• Services When a Service Used ● Application need to run processes for a long time without any intervention from the user, or very rare interventions ● These background processes need to keep running even when the phone is being used for other activities / tasks ● Network transactions, play music, perform file I/O, etcVladimir Kotov Working in the Background 21
    • Services and Notifications ● Service does not implement any user interface ● Service “notifies” the user through the notification (such as status bar notification) ● Service can give a user interface for binding to the service or viewing the status of the service or any other similar interactionVladimir Kotov Working in the Background 22
    • NB! ● Service does not run in a separate process ● Service does not create its own thread ● Service runs in the main threadVladimir Kotov Working in the Background 23
    • Service LifecycleVladimir Kotov Working in the Background 24
    • Starting a Service ● Context.startService() ● Retrieve the service (creating it and calling its onCreate() method if needed) ● Call onStartCommand(Intent, int, int) method of the service with the arguments supplied ● The service will continue running until Context.stopService() or stopSelf() is called ● <service android:name="com.example.service.MyService"/>Vladimir Kotov Working in the Background 25
    • IntentService Uses a worker thread to handle ● Creates a default worker all start requests, one at a thread that executes all time. The best option if you intents delivered to dont require that your onStartCommand() service handle multiple requests simultaneously. ● Creates a work queue that passes one intent at a time “Set it and forget it” – places to your onHandleIntent() request on Service Queue, ● Stops the service after all which handles action (and start requests have been “may take as long as handled necessary”)Vladimir Kotov Working in the Background 26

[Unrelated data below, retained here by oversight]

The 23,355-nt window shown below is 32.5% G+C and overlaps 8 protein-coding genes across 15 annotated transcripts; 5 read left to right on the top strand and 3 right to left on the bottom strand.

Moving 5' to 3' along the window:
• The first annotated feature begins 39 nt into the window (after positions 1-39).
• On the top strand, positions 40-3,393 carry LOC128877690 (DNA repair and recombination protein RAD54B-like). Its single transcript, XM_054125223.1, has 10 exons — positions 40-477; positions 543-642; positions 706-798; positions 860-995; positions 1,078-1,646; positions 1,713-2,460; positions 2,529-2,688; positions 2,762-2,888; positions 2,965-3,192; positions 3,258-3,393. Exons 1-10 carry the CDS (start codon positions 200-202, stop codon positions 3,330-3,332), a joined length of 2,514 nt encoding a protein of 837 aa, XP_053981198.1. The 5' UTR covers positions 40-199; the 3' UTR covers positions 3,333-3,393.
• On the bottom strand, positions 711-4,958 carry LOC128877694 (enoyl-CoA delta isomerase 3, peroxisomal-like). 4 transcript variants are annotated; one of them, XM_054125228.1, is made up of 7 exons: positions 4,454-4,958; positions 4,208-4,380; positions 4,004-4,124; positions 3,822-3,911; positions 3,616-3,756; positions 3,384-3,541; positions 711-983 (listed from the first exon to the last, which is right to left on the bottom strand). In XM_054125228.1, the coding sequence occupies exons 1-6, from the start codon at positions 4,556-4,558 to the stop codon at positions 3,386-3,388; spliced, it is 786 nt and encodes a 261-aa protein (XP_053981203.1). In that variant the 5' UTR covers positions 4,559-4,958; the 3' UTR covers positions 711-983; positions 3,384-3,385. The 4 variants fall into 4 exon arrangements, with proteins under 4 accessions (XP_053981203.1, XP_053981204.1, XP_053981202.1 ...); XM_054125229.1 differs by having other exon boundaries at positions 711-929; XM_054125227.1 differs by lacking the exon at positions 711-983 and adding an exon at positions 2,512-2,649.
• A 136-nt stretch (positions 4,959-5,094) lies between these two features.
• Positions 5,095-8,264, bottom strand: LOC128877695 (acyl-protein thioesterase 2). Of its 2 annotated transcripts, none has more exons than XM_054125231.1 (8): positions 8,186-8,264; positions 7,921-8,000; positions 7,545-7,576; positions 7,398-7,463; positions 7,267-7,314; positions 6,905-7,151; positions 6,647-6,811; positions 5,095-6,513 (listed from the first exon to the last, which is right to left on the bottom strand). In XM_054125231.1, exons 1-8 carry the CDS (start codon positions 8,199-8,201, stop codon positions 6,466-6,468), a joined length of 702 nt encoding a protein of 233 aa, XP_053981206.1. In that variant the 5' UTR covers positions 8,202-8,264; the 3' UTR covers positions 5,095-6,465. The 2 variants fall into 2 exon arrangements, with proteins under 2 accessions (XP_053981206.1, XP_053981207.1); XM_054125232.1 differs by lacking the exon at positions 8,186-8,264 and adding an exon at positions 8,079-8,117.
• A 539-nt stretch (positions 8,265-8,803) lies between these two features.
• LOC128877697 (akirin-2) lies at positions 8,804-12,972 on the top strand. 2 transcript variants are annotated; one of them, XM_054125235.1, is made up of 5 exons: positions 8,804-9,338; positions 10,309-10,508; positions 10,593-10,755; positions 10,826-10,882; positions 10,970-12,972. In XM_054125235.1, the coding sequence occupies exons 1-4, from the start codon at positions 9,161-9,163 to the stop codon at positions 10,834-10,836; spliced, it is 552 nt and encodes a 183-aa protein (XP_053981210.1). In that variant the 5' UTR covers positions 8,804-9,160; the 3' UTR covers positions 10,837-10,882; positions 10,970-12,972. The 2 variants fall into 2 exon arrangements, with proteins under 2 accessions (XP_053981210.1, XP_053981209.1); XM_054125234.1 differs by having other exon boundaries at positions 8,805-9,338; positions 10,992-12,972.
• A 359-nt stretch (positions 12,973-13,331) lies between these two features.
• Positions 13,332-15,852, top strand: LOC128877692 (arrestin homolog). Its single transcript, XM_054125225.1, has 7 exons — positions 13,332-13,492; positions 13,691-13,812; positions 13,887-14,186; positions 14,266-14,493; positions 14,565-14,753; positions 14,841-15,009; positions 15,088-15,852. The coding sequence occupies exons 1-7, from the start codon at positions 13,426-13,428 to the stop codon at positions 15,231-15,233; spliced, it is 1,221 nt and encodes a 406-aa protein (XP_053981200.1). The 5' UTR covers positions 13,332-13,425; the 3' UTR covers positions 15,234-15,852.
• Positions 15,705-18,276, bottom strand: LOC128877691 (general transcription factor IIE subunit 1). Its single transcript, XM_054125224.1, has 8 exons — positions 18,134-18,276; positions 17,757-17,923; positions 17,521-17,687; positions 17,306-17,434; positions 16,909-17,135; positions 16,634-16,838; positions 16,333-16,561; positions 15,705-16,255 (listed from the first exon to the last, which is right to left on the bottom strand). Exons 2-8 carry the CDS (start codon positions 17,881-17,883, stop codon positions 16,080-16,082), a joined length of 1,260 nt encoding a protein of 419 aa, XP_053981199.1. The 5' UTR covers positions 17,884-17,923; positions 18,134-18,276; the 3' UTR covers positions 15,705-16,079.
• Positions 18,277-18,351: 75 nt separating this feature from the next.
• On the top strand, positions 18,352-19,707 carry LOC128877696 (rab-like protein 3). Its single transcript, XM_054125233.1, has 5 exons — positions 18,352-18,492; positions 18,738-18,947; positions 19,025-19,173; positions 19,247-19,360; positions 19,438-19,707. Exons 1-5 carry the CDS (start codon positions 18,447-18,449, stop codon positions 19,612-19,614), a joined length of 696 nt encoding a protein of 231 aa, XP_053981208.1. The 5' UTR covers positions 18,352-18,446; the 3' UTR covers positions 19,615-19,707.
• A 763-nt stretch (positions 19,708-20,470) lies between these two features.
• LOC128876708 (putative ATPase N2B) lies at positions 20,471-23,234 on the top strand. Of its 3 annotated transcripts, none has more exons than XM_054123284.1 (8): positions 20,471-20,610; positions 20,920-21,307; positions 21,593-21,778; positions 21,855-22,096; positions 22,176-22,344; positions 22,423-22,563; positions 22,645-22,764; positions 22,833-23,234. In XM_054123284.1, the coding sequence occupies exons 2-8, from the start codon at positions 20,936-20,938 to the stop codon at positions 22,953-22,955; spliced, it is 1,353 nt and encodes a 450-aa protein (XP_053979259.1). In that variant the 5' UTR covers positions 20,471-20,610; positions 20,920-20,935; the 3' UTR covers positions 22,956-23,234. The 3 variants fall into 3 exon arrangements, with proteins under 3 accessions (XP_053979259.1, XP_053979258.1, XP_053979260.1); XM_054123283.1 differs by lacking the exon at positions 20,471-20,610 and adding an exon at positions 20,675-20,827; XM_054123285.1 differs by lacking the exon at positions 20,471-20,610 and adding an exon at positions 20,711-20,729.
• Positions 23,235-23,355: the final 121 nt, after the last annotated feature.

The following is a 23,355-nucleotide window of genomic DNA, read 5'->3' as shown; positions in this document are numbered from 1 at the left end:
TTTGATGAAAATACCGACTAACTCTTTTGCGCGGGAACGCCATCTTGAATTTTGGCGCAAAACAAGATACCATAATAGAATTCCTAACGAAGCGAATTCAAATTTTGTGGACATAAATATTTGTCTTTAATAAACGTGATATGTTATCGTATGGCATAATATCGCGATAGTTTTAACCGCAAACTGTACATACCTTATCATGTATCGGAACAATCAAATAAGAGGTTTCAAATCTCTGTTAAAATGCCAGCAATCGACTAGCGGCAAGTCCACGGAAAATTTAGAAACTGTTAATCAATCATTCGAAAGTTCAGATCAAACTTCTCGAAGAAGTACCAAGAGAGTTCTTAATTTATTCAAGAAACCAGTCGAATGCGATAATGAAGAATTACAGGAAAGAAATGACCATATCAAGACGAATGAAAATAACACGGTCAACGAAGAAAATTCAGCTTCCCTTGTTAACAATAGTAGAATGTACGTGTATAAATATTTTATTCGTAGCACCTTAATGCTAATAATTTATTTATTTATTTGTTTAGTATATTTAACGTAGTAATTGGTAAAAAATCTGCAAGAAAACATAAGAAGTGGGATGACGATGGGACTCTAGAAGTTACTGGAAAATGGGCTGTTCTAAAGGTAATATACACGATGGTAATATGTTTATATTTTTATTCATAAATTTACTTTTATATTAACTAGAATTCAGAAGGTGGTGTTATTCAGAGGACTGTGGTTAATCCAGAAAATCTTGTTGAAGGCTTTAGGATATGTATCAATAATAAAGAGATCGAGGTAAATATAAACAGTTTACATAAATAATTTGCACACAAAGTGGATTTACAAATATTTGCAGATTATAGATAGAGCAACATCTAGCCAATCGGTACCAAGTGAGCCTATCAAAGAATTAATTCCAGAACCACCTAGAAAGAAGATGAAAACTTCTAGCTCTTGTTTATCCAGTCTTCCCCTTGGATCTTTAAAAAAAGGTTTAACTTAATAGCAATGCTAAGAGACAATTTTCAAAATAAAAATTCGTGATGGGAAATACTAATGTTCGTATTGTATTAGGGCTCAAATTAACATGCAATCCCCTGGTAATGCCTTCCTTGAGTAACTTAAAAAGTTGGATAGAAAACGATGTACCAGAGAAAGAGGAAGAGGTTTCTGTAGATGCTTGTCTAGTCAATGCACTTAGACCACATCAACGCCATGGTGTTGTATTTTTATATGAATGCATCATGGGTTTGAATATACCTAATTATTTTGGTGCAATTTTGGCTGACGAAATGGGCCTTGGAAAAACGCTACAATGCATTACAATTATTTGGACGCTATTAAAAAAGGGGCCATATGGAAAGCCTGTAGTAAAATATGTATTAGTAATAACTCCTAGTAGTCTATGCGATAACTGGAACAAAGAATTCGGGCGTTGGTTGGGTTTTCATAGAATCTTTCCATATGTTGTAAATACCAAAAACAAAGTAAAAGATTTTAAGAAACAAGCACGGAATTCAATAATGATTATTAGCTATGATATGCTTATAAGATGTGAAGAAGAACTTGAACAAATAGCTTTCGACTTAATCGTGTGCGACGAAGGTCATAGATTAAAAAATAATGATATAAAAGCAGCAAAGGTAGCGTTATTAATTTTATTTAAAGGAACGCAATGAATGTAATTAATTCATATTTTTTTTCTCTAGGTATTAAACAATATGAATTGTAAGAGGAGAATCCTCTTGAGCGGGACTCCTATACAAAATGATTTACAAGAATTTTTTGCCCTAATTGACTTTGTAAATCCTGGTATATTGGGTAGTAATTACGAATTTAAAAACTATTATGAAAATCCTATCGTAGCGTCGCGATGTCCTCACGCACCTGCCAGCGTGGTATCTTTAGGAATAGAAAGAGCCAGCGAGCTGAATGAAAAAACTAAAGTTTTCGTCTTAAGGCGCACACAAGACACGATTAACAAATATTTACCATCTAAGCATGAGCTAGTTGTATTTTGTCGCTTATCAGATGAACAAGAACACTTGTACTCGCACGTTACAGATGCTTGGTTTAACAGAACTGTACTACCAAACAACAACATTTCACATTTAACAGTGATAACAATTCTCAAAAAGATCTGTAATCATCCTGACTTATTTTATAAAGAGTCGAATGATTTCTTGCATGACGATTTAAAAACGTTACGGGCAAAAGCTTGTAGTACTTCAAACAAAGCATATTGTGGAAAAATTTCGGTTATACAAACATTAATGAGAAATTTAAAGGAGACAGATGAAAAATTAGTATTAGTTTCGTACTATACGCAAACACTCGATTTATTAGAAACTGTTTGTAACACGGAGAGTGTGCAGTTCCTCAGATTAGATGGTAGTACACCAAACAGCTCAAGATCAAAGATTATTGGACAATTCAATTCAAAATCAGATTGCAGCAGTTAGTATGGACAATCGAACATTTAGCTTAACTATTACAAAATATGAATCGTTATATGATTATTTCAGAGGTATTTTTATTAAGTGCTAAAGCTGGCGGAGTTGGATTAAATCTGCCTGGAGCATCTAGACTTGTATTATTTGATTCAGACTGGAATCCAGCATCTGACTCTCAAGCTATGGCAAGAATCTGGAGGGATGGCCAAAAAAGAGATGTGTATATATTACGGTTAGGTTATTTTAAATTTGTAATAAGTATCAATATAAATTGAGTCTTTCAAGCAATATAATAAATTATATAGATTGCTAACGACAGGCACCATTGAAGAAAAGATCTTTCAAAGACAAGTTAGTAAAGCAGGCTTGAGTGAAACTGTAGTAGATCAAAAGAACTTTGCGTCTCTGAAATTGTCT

• IntentServiceVladimir Kotov Working in the Background 27
    • Android Web ServiceVladimir Kotov Working in the Background 28
    • Android and HTTP ● Connecting to an Internet Resource <uses-permission android:name=”android.permission.INTERNET”/> ● Android includes two HTTP clients: ● HttpURLConnection ● Apache HTTP Client ● Support HTTPS, streaming uploads and downloads, configurable timeouts, IPv6 and connection poolingVladimir Kotov Working in the Background 29
    • HttpURLConnection ● HttpURLConnection is a general-purpose, lightweight HTTP client suitable for most applicationsVladimir Kotov Working in the Background 30